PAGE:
- Andy Hitch
Cameron Peak Fire Destroys Storm Mountain Jeep Trail Near Estes Park Colorado
It all started miles away on Cameron Peak in early September. Those of us who live on Storm Mountain couldn't have imagined the fire reaching us. In fact, it was listed at 70% contained until Wednesday Oct 14th. That's when it blew up. The fire went from 136k acres to 200k overnight and broke the record set just a month prior by the Pine Gulch fire, becoming the largest fire in the history of Colorado. Here is a shot from my house on Storm that day.
The westerly winds pushed the fire behind my house (pictured below) and the the rocky mountain you see in the background. Even thought the plum of smoke looked scary, I still didn't take it serious enough. Believe it or not, on Thursday (the next day), the sky looked like this.
On Friday the 16th, it blew up again. The 70+ MPH winds swirled around in every direction and it took the mountain. We evacuated in front of a wall of fire a good 300' high. Here is a shot of the fire as viewed from Estes Park.
This is what it looked like as it burned on Saturday October 17th.
My home made it. Me, my wife, and my daughter were to get a police escort to our home on October 22nd so we could turn off water lines before the pending snow storm due to hit October 25th. Here is a shot of my daughter and I at the back end of our property.
This is the bulldozer line the emergency crews cut in order to stop the fire from reaching my house and others.
This fire and others around Estes Park have pushed the wildlife into new areas. We normally have plenty of deer, elk, and bear on our property. However, it's not like Estes Park. The deer and elk are not used to people. You can't normally get close at all. This doe had no desire to move. She laid there as if she was just plain tucked out.
We left the mountain after turning off water lines and decided to rush back our shop in Estes Park because the sky just didn't look right. You can see the deep orange smoke in the air. As it turns out, the East Troublesome fire in Grand Lake decided to blow. This was the scene as we pulled into Estes Park.
The entire town was being evacuated. So, we were homeless and living in the motel across the street from our shop, and out of business because of the Cal-Wood fire near our trail system toward the south, and now we were being evacuated out of the place we were evacuated too. This picture was taken at 2:30 in the afternoon. My camera pulls al lot of light. It was actually darker in person. Behind those cars you usually see beautiful white cap mountains just a few miles away.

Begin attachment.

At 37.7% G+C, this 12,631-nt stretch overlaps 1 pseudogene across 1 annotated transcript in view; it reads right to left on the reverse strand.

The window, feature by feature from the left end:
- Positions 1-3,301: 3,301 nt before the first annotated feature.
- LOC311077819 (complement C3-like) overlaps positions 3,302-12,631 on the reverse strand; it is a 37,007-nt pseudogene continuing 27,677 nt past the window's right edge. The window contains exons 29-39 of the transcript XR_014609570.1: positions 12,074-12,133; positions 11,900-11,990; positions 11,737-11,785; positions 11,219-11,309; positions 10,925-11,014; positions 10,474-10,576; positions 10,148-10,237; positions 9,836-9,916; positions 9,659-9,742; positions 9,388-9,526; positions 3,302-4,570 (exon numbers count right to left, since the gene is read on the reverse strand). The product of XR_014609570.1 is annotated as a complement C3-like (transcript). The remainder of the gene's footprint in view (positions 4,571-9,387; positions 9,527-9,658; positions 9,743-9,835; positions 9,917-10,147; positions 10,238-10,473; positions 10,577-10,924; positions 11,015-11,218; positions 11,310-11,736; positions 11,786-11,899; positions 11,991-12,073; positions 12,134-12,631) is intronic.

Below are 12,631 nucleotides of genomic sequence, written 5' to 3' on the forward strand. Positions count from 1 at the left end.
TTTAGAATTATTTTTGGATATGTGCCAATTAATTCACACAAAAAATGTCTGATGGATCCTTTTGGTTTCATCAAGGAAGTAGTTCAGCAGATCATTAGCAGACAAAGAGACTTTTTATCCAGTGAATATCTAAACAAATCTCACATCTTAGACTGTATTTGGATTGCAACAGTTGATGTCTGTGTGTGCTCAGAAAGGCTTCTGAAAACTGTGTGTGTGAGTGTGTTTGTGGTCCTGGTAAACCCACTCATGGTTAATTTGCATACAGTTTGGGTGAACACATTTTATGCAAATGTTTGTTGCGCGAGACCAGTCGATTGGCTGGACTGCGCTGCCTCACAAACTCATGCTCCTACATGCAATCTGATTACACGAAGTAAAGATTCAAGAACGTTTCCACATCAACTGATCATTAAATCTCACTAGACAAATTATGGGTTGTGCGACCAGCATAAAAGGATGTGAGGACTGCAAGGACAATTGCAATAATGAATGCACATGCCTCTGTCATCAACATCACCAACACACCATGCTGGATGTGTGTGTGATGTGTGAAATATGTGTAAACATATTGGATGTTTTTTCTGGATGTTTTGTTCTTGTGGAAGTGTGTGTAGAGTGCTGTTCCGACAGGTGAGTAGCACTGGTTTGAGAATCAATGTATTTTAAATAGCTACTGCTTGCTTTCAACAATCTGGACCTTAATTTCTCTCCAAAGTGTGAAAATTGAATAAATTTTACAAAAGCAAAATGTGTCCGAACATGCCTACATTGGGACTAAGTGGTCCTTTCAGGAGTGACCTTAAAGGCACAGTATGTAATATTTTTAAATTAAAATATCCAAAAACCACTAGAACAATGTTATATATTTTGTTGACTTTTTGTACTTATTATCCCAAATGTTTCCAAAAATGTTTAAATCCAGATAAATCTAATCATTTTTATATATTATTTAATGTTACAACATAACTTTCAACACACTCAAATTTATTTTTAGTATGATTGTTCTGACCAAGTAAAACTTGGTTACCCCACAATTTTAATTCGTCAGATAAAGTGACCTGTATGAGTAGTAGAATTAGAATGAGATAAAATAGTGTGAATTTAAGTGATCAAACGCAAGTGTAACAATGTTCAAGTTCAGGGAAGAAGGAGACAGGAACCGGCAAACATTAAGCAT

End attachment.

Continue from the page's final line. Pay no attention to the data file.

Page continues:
As I write this on the evening of October 23rd, my wife and daughter are with my mother-in-law in Loveland with our dogs and cat. Our horses are evacuated to Estes Park, and I'm posted up at the shop, sleeping on the floor guarding the equipment. Estes is a ghost town right now. No gas, no food, no stop lights, no people, no nothing..............
Tonight and tomorrow won't be good for the fire. High winds are expected. The only saving grace is the 15" of snow due to hit on Sunday the 25th. Tomorrow we are set to deliver 6 machines to the Forest Service in order to help fight the fire.
I'm stuck between a rock and hard place. Spot fires are popping up around Storm Mountain and my home, yet Estes Park and my business can't be left unguarded from possible looters. There are some great mountain folk friends busting their asses right now putting spot fires out on neighbor properties.
The following pictures are some of the beautiful shots of Storm Mountain and other areas devastated by the Cameron Peak fire. I'll keep these in my memory forever.
Me and my daughter Mady riding an area that doesn't exist any longer.
Mady and Sal riding in Bear Gulch on Storm Mountain.
Mady on top of Storm Mountain with some friends.
Me on top of Storm Mountain looing down at Loveland below.
My wife and daughter on Storm after a ride.
My daughter at age 11 on the Storm summit and her riding an ATV through Foggy Park on Storm.
There were always lots of moose on Storm. I wonder where those that made it will end up?
More random pictures of Storm Mountain taken by me and some customers.
My parents move us up to Storm when I was 10 years old. I know every rock, trail, and tree. I learned to ride a dirt bike on that mountain. I broke my first horse up there. I got my first deer, broke my first bone, learned to drive, found my two best friends (still to this day), and met my first love on Storm Mountain. Everything I did as a youth and young man happened there. Having said all that, I left that mountain with the only things that really matter to me; The love of my life and our daughter.
We'll go back. I'm not sure I can handle seeing what it has become after this fire. So many spots contained many memories. I feel like I lost a loved one. Who knows, maybe things will change with the spring rains?